“What kind of coffee do you guys got?” he asks awkwardly, but he doesn’t wait for an answer. A tense silence descends on the room. Philbin explains that Garrard is currently the starting quarterback on paper. “I want you guys to know that in no way is this competition over,” he says. “I hope you know that if you have a problem with that, you should talk to Zac. … Or talk to me about it. We can kick it around and let you know why this is the way we’re thinking.” It’s impossible for the viewer accurately to judge Philbin’s decision as right or wrong, because only a smattering of actual on-field plays have been shown. But that’s beside the point—this isn’t a show about football. It’s more about a boss trying to keep his employees upbeat and focused while also fostering a healthy sense of competition. Corporate managers take note.

One of the more compelling characters of Hard Knocks is someone who’ll be of particular interest to finance workers. Aspiring tight end Les Brown, 25, hasn’t played organized football since high school. He’s a former basketball player from Westminster College in Salt Lake City. After graduating, he toiled away on Wall Street for two years as an accountant—a distinction that has apparently earned him the nickname Gekko in Miami—before he impressed scouts at an NFL combine.  “He ran a four-three or a four-four,” marvels one lineman to another, referring to Brown’s blistering 40-yard dash time. “Oh, man,” says the other. “No brainer.” Unfortunately, though, Brown’s prospects appear dim, as he seems incapable of blocking.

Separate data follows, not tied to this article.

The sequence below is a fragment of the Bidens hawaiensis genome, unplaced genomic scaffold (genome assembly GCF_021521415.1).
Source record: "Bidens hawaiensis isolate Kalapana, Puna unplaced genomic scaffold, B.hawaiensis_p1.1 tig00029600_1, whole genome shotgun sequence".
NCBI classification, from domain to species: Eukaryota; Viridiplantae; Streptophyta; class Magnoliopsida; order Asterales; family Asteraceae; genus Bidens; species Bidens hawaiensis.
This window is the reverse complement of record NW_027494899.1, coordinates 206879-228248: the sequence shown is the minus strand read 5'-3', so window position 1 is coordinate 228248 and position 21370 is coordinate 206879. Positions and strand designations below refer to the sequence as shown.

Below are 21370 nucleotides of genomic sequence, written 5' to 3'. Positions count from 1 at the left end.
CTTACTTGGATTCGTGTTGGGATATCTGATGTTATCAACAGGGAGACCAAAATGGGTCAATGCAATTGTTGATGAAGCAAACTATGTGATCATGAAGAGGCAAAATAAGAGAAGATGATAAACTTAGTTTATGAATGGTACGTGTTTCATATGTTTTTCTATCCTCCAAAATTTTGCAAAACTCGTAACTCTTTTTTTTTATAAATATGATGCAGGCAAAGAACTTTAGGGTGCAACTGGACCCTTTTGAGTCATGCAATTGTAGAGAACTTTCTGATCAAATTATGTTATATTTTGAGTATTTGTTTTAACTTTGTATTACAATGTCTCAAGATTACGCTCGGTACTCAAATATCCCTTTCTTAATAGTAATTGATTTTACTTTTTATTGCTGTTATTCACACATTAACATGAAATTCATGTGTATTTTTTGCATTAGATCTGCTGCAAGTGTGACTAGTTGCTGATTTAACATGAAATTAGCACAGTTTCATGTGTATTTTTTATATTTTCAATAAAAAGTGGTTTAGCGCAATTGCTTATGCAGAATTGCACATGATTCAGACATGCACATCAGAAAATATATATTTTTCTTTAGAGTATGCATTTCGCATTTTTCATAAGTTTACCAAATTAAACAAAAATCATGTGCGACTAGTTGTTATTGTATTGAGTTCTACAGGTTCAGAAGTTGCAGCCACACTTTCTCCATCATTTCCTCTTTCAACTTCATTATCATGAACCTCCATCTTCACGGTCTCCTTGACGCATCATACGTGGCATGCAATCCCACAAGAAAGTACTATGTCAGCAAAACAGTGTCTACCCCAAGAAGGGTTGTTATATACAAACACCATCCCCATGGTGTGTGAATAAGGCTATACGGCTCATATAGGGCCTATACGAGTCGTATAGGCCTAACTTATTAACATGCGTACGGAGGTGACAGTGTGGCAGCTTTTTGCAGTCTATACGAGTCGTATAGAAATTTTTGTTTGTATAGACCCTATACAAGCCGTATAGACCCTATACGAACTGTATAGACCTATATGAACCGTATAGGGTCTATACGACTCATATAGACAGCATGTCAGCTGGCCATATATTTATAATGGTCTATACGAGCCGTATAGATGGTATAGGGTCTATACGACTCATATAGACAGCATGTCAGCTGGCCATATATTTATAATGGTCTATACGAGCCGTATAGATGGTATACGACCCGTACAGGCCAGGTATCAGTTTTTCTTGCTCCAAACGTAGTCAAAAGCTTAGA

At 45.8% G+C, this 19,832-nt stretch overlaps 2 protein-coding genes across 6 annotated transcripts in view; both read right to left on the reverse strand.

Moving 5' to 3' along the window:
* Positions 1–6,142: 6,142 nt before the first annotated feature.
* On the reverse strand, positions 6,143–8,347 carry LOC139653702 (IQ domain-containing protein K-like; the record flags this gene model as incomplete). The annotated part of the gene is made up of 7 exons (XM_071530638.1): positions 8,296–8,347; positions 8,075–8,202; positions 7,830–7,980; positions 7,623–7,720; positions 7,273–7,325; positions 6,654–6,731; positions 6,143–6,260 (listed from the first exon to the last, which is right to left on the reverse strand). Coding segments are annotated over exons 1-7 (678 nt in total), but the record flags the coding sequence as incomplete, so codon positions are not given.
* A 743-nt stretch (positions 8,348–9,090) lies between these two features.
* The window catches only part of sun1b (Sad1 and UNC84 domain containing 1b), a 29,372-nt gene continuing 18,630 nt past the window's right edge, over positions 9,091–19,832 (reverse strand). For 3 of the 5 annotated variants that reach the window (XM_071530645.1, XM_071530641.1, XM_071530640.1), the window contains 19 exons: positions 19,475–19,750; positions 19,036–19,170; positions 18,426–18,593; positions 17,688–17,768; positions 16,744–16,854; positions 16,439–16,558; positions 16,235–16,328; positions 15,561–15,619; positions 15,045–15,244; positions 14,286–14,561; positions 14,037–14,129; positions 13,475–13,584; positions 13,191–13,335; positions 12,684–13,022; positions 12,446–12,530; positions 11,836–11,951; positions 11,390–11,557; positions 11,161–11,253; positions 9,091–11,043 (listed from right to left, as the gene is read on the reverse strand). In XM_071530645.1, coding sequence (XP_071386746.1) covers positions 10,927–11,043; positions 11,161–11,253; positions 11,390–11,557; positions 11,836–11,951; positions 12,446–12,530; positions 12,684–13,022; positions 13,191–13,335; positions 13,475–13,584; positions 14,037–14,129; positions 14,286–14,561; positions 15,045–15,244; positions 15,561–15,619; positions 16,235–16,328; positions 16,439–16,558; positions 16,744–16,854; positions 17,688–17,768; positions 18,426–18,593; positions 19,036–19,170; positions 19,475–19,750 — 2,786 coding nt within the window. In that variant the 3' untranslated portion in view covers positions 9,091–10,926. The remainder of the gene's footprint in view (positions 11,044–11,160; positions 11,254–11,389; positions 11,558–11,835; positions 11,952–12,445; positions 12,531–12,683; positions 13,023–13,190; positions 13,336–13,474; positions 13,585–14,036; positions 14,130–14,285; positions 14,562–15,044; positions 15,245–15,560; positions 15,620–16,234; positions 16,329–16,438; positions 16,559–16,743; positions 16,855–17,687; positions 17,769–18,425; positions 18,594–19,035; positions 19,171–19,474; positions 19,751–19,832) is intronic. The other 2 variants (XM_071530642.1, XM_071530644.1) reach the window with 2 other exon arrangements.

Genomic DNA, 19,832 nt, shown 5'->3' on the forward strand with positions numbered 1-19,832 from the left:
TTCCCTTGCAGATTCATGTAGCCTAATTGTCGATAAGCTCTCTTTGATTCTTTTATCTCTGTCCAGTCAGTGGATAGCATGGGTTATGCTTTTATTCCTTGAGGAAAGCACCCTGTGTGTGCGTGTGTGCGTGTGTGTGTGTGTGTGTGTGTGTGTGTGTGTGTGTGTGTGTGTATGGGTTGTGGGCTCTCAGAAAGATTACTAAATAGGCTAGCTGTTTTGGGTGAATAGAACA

But Brown and the coaches haven’t entirely given up hope. “You go out on the street, and to come across an athlete of his caliber, you’re not going to find one,” says Ireland. And truth be told, Brown does seem to have a certain air about him—the kind of confidence that may have been cultivated by his private schooling and an abbreviated career on Wall Street. Perhaps he’s the kind of eager, hard worker for whom fortune and success will inevitably bend his way. There’s no doubt he’s got the competitive fire of someone who doesn’t want to look at another spreadsheet soon.

Or he’ll get cut. At which point he’d shake hands with Philbin and surrender his playbook as he’s escorted from the facilities. Pro football is business, after all, which gets complicated. Les Brown probably knows a little something about that.

Mayo is an associate editor for Bloomberg Businessweek.